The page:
Recently, Texas A&M University has been seized in controversy over its new faculty hiring program, ACES Plus. The university is being sued, and what makes it worse is the lawsuit is being brought forth by a professor from the University of Texas, or UT (I will try and refrain from using the arguably better acronym.)
The ACES program is allocating two million dollars in financial incentives and benefits to new faculty hires from "underrepresented minority groups."
According to the original university memo, ACES Plus is designed to increase the amount of minority faculty hires defined as "African Americans, Hispanic/Latino Americans, Native Americans, Alaskan Natives and Native Hawaiians.”
In other words, your tuition money is going to a program that rewards certain people with economic benefits only because of the racial category they happen to fall in.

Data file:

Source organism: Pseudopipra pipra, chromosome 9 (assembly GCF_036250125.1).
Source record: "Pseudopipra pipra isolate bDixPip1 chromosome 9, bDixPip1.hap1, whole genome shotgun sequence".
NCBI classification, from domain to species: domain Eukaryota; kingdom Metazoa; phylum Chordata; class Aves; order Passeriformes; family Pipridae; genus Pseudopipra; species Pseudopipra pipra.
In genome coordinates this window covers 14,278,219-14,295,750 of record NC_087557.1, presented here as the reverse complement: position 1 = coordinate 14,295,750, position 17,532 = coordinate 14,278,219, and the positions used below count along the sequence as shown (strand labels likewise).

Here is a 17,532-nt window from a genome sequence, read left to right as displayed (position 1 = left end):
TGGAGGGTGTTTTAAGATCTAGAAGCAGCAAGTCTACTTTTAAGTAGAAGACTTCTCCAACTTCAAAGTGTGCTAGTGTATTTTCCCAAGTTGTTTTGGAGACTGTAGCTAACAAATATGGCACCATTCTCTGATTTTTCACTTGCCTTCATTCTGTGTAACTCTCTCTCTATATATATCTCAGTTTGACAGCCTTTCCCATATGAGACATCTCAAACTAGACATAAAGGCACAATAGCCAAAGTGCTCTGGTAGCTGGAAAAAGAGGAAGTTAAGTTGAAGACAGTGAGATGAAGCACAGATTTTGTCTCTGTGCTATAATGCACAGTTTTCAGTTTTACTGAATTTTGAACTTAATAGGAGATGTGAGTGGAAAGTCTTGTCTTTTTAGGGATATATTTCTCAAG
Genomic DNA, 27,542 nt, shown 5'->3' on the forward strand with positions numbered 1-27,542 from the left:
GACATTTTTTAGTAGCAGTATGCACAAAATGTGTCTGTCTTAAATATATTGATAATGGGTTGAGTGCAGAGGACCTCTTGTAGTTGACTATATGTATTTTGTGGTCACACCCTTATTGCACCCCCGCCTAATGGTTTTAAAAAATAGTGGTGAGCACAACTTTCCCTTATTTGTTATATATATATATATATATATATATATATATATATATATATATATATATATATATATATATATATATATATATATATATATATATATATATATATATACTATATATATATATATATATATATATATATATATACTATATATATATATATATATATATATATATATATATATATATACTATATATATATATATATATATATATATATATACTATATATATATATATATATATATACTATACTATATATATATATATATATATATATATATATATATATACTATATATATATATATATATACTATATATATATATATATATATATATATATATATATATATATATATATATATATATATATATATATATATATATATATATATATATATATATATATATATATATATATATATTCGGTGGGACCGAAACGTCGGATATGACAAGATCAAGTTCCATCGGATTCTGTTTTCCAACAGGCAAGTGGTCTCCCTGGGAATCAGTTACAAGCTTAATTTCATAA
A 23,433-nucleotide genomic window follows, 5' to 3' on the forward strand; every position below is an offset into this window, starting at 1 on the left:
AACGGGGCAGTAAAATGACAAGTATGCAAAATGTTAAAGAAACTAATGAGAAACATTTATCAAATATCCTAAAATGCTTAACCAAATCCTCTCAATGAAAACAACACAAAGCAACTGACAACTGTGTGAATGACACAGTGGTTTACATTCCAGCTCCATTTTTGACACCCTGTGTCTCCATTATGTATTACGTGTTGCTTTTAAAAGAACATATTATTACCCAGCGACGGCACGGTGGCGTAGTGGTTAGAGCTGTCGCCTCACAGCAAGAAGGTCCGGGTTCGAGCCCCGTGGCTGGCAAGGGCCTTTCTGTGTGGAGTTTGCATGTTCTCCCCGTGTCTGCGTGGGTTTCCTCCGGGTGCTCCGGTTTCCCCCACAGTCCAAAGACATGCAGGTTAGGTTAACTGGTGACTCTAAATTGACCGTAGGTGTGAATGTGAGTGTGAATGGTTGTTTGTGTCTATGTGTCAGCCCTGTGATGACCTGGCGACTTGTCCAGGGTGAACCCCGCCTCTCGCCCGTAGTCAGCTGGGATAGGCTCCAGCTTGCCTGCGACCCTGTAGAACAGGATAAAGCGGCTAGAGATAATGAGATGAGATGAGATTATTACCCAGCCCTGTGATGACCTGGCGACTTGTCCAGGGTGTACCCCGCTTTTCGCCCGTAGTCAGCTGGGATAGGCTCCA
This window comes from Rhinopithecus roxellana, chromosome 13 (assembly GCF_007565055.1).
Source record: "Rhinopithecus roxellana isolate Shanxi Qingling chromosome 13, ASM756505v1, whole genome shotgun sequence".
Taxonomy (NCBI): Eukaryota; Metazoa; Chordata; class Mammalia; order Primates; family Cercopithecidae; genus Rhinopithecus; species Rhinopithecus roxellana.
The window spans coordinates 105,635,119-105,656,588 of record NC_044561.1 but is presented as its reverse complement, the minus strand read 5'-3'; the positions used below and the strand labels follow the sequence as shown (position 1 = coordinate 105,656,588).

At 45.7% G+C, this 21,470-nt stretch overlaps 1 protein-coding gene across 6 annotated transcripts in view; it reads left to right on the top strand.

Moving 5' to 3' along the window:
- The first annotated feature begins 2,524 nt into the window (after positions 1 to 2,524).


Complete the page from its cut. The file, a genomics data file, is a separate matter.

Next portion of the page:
On behalf of UT professor Richard Lowery, America First Legal is suing A&M on the grounds that the program is discriminatory.
The lawsuit claims "[A&M] discriminates on account of race and sex when hiring its faculty, giving discriminatory preferences to female or non-Asian minorities at the expense of white and Asian men." Specifically, the lawsuit criticizes the policy of "affirmative action," which they argue violates anti-discrimination laws Title VI and Title IX.
"History is being made today," Stephen Miller, former advisor to President Donald Trump and president of America First Legal, said in a press release. "We must extract the poison of bigotry coursing deep through the leadership of Texas A&M and restore civil rights and equality for all. Our lawsuit will send tremors through our corrupt institutions of 'higher learning.'"